Tuesday, October 6, 2015

I can't believe it's almost half over

Where has the time gone? I mean that both in a long term sense but also the short term sense because I'm writing this at 12:15 AM. Sorry!

So a lot of my desire to become a teacher comes from my past experiences tutoring. I get a kick out of seeing peers or mentees pondering a problem with furrowed eyebrows, biting their lip and tapping their pen. The best part is when they figure out the problem and hi-fives all around. However, I've found the whole process to be a heck of a lot more rewarding when they get there on their own power. What I'm trying to say is I really like how the readings this week both elucidated and affirmed some of my haphazard ventures into teaching techniques I've tried to employ. I also liked how the readings gave concrete steps and methods that promote inquiry based and argument driven learning. As with anything, forcing someone to defend their statement either exposes their wrongness or strengthens their convictions. Hopefully it doesn't strengthen their conviction to wrongness.

One thing that I haven't really thought about is peer review. I like how the readings fit nicely into the conversations that we've been having about possible "lab group meeting" type class periods. I guess I had always envisioned that with me as a teacher moderating, instead of having several groups or pairs of students reviewing, questioning, and arguing with each other over what pieces of data mean or what directions would be most profitable to pursue next. I think both of these aspects of education highlight one of the overarching themes of this class that science is a dynamic field, with new discoveries being made that constantly add to or challenge what we know-- or what we think we know.


  1. I was also taken off guard by peer review. I know that it is an integral part of publishing in the scientific community; however, in the scientific community the peers doing the reviewing are all very knowledgeable in the subject and can give applicable, appropriate criticism. What I wonder is whether or not school age peers can all be trusted to have a strong enough understanding of the material to provide accurate criticism to their peers. From personal experience being in classrooms as a student and as an observer, it usually ends up that about 1/3 of the class really knows the subject material, so the papers they critique will have effective comments, but papers that all of the other students critique will be lacking in useful criticism. I wonder how as a teacher we can prepare for this and avoid wasting our students' time.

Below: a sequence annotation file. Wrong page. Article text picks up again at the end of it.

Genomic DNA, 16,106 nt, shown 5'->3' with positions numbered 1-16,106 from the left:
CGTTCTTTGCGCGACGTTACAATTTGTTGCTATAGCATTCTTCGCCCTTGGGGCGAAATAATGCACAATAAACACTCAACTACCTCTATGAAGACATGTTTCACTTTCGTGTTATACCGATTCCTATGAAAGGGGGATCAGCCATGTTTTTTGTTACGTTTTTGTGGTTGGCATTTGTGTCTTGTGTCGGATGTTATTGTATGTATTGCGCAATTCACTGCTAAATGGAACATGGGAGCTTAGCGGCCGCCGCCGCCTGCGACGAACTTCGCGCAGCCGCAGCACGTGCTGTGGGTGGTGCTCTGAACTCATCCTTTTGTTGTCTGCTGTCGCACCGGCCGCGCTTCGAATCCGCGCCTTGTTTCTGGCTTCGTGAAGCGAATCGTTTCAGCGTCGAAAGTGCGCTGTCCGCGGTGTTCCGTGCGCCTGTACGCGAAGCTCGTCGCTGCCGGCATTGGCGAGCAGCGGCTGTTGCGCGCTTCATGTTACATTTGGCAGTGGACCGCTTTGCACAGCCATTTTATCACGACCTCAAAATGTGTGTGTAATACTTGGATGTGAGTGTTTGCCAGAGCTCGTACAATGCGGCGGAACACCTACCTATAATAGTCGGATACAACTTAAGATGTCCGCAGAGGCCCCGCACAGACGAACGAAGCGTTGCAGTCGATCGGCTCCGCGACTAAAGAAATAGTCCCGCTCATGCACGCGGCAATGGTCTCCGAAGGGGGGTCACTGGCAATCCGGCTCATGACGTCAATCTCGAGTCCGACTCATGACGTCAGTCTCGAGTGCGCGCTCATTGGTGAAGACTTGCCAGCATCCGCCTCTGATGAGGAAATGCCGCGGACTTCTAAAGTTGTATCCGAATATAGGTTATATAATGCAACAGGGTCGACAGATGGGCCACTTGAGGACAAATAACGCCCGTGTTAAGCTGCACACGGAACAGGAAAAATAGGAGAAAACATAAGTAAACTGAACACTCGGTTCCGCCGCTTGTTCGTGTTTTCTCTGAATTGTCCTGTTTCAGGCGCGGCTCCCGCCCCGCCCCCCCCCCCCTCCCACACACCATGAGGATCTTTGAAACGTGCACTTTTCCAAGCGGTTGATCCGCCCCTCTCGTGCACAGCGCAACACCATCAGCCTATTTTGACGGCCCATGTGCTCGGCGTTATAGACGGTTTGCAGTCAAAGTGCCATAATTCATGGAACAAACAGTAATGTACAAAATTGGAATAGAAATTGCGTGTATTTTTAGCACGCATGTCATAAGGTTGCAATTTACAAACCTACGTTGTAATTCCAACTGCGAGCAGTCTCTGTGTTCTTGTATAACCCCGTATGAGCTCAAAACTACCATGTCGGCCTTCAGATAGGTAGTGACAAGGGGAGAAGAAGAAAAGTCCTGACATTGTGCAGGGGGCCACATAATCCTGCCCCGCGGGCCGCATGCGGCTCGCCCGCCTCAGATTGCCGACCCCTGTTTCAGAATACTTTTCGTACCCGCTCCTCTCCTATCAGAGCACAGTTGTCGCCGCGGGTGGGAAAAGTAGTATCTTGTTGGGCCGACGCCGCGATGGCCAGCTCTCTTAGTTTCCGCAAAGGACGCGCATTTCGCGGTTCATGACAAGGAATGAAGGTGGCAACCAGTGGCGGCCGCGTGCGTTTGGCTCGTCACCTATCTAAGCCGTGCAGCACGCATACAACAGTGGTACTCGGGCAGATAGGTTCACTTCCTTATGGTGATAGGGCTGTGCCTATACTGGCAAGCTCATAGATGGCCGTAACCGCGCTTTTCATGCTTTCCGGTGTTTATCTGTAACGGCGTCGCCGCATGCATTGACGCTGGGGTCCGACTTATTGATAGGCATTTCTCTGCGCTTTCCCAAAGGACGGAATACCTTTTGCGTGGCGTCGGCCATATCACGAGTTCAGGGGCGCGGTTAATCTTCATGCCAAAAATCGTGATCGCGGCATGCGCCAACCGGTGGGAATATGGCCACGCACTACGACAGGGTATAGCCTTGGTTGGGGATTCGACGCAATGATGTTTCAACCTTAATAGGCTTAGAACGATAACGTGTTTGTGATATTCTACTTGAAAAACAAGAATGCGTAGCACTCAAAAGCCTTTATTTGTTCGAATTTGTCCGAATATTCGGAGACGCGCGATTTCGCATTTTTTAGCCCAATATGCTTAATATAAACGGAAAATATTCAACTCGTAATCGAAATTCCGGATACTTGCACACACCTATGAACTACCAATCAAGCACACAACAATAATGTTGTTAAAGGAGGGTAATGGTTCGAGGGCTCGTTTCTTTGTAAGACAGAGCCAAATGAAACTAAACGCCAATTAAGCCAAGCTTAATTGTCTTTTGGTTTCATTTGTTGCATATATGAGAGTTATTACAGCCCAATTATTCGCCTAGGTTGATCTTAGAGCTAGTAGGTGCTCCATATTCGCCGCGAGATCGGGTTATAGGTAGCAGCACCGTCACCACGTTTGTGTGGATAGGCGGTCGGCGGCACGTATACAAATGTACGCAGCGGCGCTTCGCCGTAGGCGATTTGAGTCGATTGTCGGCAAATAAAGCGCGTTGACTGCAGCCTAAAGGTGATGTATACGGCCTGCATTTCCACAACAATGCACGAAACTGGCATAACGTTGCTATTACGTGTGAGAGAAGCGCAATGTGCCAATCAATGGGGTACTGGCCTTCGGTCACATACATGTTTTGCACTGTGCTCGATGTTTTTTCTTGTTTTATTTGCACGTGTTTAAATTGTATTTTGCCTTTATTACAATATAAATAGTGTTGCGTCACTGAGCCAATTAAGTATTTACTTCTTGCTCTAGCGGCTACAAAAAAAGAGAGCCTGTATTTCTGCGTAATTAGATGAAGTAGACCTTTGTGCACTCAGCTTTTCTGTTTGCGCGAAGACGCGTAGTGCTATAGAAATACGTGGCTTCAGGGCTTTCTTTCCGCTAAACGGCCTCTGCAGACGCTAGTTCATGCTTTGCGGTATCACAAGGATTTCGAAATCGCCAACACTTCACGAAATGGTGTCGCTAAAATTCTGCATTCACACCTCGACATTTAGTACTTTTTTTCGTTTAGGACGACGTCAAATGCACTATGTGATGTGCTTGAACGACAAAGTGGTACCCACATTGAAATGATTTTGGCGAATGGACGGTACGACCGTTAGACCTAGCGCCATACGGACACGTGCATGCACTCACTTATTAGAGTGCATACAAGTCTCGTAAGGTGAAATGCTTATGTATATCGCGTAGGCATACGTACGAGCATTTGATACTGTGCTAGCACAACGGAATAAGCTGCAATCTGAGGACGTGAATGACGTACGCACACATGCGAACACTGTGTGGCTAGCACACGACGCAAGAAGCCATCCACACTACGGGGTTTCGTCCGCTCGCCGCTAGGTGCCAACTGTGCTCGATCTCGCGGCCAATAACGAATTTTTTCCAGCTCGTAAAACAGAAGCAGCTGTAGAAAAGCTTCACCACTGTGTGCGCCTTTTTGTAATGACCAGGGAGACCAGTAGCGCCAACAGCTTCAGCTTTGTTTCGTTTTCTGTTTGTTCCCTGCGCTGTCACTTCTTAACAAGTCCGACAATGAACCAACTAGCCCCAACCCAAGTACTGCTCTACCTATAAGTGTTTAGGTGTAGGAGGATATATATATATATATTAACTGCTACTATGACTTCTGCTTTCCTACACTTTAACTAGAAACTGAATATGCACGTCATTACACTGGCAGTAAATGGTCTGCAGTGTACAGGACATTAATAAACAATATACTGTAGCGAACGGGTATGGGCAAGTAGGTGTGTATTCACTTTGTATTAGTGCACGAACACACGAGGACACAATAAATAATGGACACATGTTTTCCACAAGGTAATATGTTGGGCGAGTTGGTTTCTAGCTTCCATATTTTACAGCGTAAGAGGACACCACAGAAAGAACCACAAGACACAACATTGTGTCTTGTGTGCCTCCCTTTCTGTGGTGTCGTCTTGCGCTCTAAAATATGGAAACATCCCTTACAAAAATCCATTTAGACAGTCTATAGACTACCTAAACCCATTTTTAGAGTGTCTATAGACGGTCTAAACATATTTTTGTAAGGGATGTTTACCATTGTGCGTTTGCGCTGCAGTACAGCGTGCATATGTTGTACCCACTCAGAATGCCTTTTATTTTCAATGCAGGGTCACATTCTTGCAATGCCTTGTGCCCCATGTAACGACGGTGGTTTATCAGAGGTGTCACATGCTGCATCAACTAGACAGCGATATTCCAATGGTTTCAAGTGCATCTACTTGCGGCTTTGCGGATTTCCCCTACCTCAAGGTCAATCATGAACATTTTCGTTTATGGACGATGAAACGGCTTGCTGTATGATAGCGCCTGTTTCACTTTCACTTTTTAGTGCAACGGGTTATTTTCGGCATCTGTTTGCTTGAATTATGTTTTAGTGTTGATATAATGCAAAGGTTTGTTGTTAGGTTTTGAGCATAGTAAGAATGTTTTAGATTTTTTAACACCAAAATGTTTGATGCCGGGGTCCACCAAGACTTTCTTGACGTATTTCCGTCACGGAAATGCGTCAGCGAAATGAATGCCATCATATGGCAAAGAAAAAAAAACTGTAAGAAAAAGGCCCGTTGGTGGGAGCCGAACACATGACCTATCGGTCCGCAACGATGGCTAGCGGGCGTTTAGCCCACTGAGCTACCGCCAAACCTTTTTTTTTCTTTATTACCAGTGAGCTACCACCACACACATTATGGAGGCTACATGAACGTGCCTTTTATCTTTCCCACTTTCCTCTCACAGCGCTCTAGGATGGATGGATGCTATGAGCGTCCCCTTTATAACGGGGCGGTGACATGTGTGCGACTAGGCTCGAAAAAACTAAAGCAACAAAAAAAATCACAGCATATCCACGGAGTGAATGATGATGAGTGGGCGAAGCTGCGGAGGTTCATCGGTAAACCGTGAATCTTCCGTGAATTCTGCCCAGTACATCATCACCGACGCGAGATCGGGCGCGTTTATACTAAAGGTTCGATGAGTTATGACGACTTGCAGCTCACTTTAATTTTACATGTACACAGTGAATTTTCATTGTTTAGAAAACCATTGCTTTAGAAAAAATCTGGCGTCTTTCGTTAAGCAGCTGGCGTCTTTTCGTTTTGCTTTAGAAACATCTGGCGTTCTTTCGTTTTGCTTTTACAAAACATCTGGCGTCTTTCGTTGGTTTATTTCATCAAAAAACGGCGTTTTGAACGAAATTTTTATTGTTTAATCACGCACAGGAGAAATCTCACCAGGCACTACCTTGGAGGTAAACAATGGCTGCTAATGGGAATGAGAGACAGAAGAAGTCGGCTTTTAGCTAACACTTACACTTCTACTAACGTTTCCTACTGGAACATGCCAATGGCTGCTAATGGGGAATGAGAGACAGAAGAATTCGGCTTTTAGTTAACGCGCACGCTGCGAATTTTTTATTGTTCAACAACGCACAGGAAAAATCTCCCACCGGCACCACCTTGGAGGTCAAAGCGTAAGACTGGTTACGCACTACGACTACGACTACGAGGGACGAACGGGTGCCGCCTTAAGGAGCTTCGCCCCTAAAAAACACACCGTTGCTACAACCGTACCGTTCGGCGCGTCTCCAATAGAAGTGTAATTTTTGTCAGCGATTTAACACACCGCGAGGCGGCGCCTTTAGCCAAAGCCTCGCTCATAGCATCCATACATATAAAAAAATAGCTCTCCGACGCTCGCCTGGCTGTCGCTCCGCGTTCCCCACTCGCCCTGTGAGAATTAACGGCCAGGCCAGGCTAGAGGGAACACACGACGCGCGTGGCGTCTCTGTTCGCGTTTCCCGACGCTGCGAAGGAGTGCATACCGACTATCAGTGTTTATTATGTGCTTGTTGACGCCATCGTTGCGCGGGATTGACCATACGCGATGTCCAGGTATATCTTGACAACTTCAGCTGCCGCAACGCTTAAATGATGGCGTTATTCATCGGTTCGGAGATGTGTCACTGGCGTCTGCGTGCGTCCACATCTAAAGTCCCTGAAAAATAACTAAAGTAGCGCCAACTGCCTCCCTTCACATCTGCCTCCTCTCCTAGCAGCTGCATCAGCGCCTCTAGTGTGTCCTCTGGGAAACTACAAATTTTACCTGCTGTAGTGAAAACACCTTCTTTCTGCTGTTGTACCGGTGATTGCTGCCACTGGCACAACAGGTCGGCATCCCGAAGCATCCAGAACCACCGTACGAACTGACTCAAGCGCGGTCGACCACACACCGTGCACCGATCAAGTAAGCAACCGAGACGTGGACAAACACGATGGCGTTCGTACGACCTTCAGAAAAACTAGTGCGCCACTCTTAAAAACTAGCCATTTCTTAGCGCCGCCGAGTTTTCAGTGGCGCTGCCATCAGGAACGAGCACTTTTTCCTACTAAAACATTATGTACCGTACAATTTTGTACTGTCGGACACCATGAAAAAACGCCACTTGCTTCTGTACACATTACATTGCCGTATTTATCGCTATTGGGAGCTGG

2. I find that peer review helps immensely. For students nothing excites like competition ,whether it be between yourself or with some classmates. You build a team atmosphere a if you don't win none of us do mentality. his paired with students investing in their own future is amazing to me. It's if we're honest the reason why allot of us succeed because we build the confidence in ourselves and he process with backing from our peers who are as if not more excited when we finally master that concept that's driven us crazy for the past two weeks ,class periods semesters etc.

    1. I agree with you that there is definitely a place for competition in the classroom. I have some fond memories of some pretty heated jeopardy games. I can also see how it would be really easy to misuse the advantages competition supplies and leave some students by the wayside. Maybe it's worth exploring ways where we can have winners without losers.